l.          (i)         To which charge(s) is self-defence a defence?

(ii)         What is the effect of a successful plea of self-defence?

2.         What, in general terms, are the criteria which a jury must consider in determining whether a defendant has a good defence of self-defence?

3.         What verdict must a jury return where they are satisfied that:

(a)        force was used for a legitimate (ie. self-defence) reason and

(b)        the use of force was necessary but

(c)        D used excessive force?

What, in your view, should be the verdict?

4.         When must a judge direct a jury on self-defence?

5.         (i)         In considering whether a sober D acted in self-defence, whose view of the `facts’ must a jury take into account?

(ii)         What is the position where D is voluntarily intoxicated and, because of this, mistakenly believes he is about to be killed by V – whose view of the `facts’ must the jury consider in determining whether D has valid defence of self­defence, if D attacks and seriously injures V?

6.         What factors can a jury take into account in determining whether force was necessary and or (its amount) reasonable)?

7.         Mick and Keef are rock stars. Unfortunately, Mick has a slight speech impediment. ,        Consequently it is sometimes very difficult to understand what he is saying. On one occasion, Mick approached Keef with a decoy gun intending only to frighten Keef as a joke. Mick pointed the gun at Keef and exec asked.

“Have you seen your mother, baby, standing in the shadows?!!”

Unfortunately Keef misinterpreted this “greeting” as a threat to kill his mother and young child. He promptly swung his guitar at Mick strikinz izim on the head and causing severe brain damage.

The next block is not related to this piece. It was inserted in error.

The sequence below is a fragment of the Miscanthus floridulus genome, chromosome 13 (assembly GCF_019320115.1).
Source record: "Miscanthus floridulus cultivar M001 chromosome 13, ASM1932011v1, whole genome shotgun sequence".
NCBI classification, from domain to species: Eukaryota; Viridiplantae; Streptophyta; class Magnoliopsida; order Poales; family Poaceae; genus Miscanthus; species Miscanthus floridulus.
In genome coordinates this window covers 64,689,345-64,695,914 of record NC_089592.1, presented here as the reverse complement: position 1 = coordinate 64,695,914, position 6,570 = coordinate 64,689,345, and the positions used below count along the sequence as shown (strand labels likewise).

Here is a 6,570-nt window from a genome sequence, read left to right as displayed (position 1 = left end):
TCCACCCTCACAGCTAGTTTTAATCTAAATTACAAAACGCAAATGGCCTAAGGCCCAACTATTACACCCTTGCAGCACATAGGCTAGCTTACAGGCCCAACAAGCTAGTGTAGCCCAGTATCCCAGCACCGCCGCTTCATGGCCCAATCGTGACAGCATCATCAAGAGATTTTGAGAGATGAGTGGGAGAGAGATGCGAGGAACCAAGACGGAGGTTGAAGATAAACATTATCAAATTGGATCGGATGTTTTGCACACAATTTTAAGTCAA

Consider Keef s criminal liability.

How would your answer differ (it at all) if Keef had been high on a cocaine/ heroin/barbiturate/LSD cocktail?

How would your answer differ (if at ail) if Keef wrongly thought Mick had said, “I am going to blow shadowy holes through your lovely new guitar, baby!?

How would your answer differ (if at all) if having knocked Mick unconscious, Keef pulled out a knife and stabbed Mick several times around the upper region of his body, seriously injuring_ (but not killing) Mick?

How would your answer differ if Keef had understood that Mick was joking but nevertheless wanted an excuse to give Mick a severe beating?

8.         Fab Macca owns a farm in the Mull of Kintyre. He is a vegetarian and believes very strongly that animals must never be killed for human consumption.

Grant is his next door neighbour and runs a factory farm next to Fab Macca’s farm. Grant believes in meat eating and cannot understand Fab Macca’s deeply held convictions.

One day Fab Macca sees Grant running off Fab’s land holding two very large naturally reared free range chickens. Fearing that Grant would kill and eat the delicious chickens Fab Macca took several shots at Grant with his legally owned rifle, killing him.

Consider the Fabster’s criminal liability.

How would your answer differ if the Fab One believed that the chickens were a rare breed and therefore worth more than £1 million?


1.         Joshua, a member of a gang of shoplifters, was threatened by the leader of the gang, Fred, that he would be knifed if he was not prepared to be more aggressive and use violence on shop assistants when the gang went out the next day. Joshua was very frightened of Fred and on the following day whilst out with the gang he held a shop assistant, Marie, whilst Fred hit her with a truncheon causing her serious injury.

Advise Joshua.

2.         Fred was a “runner” for George who was a drug dealer. Fred would sell small amounts of cannabis for George, arrange contacts etc. On one occasion, George asked Fred to transport a consignment of heroin to a customer. Fred initially refused whereupon George threatened him with violence. Fred reluctantly agreed to transport the heroin. He was caught in possession and has been charged with an offence under the Misuse of Drugs Act 1971.


3.         Charles threatened Roger that unless Roger beat up Amanda then he, Charles, would beat up Roger’s sister, Pumice. Roger beat up Amanda in response to this threat.

4.         Steve threatened Harry that unless Harry beat up Ivy then he, Steve would smash Harry’s television set. Harry beat up Ivy in response to this threat.

What is the relationship between duress of threats and duress of circumstances?